Tag Archives: Lewis Henry Morgan on the language of the Iroquois

Lewis Henry Morgan on the language of the Iroquois

 

 

Morgan – Iroquois language

 

 

The text of this post (downloadable Word document above) is from the following book:

League of the Ho-dé-no-sau-nee, Iroquois

by Lewis Henry Morgan

Sage & Brother Publishers, Rochester, NY, 1851

The text is from a reprint of the complete original edition.

Posted here is a major portion of the text of Book III, Chapter II — on the Iroquois language — of Morgan’s classic work. It was of great interest to me when I first read it. I purchased a newly published edition (a reprint of the original work in its entirety) at the Museum of Natural History some time ago and have read the chapter on the Iroquois language many times. It is of great interest to me as a student of language.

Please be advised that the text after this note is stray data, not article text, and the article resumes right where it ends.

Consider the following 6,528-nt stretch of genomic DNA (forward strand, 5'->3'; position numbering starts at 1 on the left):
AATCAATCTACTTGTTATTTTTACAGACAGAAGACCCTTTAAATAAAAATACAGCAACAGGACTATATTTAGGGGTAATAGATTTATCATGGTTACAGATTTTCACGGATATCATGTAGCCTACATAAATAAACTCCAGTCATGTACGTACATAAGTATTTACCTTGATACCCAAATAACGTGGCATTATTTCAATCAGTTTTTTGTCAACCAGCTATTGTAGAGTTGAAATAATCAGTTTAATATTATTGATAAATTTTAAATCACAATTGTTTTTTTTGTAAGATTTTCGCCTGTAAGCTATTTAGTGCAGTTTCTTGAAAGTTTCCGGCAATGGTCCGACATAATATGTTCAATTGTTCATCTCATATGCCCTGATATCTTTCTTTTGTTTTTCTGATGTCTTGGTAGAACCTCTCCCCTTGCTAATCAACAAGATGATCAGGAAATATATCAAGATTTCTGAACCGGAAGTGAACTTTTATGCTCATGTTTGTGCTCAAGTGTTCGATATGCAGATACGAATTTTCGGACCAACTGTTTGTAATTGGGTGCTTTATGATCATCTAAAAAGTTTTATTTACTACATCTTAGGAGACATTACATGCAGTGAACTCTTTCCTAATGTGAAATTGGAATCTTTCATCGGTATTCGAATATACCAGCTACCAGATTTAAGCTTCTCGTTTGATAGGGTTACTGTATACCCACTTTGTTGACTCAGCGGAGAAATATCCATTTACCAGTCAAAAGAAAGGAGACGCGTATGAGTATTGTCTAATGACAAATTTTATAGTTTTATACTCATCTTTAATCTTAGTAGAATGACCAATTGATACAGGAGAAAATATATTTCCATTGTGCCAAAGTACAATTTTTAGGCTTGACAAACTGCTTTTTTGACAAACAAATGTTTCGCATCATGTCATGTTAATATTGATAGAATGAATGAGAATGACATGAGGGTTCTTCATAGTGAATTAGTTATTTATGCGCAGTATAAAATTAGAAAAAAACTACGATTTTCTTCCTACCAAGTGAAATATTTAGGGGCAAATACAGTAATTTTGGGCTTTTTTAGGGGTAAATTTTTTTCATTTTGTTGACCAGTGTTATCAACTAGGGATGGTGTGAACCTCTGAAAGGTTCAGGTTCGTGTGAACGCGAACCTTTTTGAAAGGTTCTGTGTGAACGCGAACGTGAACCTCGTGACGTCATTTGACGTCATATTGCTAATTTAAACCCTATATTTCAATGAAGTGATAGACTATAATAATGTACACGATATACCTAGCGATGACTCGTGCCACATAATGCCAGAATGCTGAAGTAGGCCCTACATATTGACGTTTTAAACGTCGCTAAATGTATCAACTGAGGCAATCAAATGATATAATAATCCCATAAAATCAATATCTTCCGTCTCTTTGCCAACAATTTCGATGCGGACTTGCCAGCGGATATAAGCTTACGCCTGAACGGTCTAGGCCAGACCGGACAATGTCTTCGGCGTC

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Lewis Henry Morgan (1818-1881) was an American anthropologist and social theorist. Morgan, who also worked as a railroad lawyer, was a Republican member of the New York State Assembly in 1861, and of the New York State Senate in 1868 and 1869.

In the 1840s, Morgan had befriended the young Ely S. Parker of the Seneca tribe and the Tonawanda Reservation. With a classical missionary education, Parker went on to study law. With his help, Morgan studied the culture and the structure of Iroquois society. Based on his extensive research, Morgan wrote and published The League of the Ho-dé-no-sau-nee or Iroquois (1851). He dedicated the book to Parker (who was then 23) and “our joint researches” This work presented the complexity of Iroquois society in a path-breaking ethnography that was a model for future anthropologists. (Wikipedia)

 

— posted by Roger W. Smith

   January 2021

 

 

 

Lewis Henry Morgan